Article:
Sunday, April 10, 2011

(48)Malled by Caitlin Kelly

Working retail is one of those experiences that you just don't "get" unless you have experienced it for yourself. The hours are long, the pay is low, the work is demanding, the customers can be atrocious. Writing books about working in retail is nothing new. Caitlin Kelly's Malled is just the next in a long line of former retail employees who want to share their experiences.

Caitlin Kelly is a journalist by trade. In 2007 she found herself desperate for a steady income of some sort and she found herself applying for, and getting hired by The North Face company. As most people do when starting a new job, Caitlin entered the retail workforce with a positive attitude and an open mind. After two years on the job, the stress of the job obviously has worn Caitlin down and by her own admission she has become bitter and bitchy when dealing with customers, and has decided that her time at The North Face has come to an end.

I really enjoyed Malled. Unlike other tales of retail woe, Caitlin Kelly did not whine about working retail for 240 pages. She did extensive research on the industry, and worker relations within retail and interspersed those facts throughout her book. She wrote a fair and accurate book about work retail. She even admitted her own screw-ups, as opposed to blaming all of her woes on the evil "corporate office" and I found that really refreshing and somewhat endearing.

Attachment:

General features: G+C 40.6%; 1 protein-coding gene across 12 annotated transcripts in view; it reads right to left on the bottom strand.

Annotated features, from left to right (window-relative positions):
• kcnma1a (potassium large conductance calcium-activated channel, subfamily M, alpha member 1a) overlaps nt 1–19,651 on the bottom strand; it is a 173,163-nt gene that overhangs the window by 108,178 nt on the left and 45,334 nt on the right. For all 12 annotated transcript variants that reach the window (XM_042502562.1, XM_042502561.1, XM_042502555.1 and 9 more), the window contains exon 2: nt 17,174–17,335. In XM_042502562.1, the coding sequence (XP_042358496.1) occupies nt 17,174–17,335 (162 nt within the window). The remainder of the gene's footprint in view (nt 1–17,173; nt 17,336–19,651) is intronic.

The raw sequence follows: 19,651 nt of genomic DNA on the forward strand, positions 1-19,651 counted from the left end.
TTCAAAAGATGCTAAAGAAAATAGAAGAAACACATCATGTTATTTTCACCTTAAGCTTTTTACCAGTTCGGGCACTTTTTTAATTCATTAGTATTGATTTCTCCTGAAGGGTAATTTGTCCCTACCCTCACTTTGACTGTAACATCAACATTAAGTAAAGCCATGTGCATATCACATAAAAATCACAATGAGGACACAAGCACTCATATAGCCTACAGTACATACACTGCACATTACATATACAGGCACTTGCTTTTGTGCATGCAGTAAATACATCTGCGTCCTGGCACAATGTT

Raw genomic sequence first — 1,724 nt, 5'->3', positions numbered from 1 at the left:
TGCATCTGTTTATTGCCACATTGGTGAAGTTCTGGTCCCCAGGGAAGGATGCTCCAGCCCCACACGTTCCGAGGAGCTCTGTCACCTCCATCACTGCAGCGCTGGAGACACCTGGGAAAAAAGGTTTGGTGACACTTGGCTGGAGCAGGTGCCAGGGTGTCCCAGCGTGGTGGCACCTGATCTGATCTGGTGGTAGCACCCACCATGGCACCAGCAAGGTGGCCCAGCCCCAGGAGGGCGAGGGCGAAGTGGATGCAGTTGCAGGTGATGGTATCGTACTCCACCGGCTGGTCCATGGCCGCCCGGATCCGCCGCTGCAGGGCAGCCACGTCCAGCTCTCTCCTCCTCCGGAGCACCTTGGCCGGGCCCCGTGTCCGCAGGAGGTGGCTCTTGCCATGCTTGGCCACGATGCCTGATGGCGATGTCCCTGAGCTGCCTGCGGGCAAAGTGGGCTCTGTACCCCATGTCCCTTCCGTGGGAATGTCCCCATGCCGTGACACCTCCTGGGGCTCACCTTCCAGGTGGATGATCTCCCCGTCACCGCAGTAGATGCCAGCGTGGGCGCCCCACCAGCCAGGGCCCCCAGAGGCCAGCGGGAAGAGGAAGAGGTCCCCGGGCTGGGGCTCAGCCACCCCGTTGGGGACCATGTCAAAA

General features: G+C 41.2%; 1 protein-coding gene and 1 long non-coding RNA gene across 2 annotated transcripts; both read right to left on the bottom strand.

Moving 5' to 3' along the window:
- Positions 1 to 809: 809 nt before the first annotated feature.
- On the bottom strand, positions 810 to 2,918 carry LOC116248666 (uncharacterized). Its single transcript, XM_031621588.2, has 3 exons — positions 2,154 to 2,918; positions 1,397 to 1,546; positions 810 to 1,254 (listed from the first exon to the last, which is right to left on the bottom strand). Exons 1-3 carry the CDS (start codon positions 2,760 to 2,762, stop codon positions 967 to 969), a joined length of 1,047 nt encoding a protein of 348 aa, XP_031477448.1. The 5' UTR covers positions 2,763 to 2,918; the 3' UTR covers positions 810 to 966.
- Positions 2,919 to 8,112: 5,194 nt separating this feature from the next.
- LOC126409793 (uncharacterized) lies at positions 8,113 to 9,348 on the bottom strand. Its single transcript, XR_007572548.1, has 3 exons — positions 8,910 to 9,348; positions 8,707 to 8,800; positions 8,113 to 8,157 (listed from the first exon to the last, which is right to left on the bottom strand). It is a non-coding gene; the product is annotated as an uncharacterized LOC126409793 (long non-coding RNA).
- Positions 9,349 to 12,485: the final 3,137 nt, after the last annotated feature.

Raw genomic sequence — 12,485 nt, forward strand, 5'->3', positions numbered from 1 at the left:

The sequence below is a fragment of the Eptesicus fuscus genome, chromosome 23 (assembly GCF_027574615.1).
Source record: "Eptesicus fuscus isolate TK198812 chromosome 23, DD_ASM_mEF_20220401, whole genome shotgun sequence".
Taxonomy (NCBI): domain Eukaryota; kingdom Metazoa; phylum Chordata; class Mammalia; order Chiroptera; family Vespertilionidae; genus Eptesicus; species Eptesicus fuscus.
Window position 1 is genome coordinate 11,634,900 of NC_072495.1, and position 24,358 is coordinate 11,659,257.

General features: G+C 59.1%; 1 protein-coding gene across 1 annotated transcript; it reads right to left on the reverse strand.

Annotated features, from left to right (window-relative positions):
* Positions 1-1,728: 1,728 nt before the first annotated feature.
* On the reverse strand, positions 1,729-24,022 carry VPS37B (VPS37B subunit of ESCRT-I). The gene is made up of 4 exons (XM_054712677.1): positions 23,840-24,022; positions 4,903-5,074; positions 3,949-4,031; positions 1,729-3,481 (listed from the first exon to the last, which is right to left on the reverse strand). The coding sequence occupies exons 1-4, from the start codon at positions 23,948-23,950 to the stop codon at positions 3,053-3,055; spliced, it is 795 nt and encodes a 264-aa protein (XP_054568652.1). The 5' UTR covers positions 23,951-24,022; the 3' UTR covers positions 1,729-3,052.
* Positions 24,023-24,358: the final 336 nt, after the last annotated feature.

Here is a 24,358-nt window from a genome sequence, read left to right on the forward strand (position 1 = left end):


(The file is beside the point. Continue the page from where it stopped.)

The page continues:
Overall, I really enjoyed Malled. I think a lot of my former coworkers will enjoy the book and find themselves nodding in agreement with many of Caitlin Kelly's observations. The writing is intelligent and the obvious work of a professional writer, again very refreshing. But, I will say, having been a retail manager for over fifteen years, I found myself again, reading about "management" and while I may understand what they did & why, I wish that this woman's manager had taken the time to explain the "whys" & "what fors" to his staff. It would have eliminated a lot of the animosity that develops between the staff and management. It was something I tried to do with every missive that came from the top. Just once, I would like to read a retail memoir written by a retail manager. Maybe that is my calling...

2 comments:

Lisa Mandina said...

You should totally write a book from your experience. I love working at the bookstore, but sometimes do find myself getting cranky with the customers, and then I have to take a step back and realize it's not something to do to keep customers coming back. Although as you know, there are plenty of crazy ones out there.

Sara Bell said...

You should write the book Charlotte! I'd DEFINITELY read it! =]

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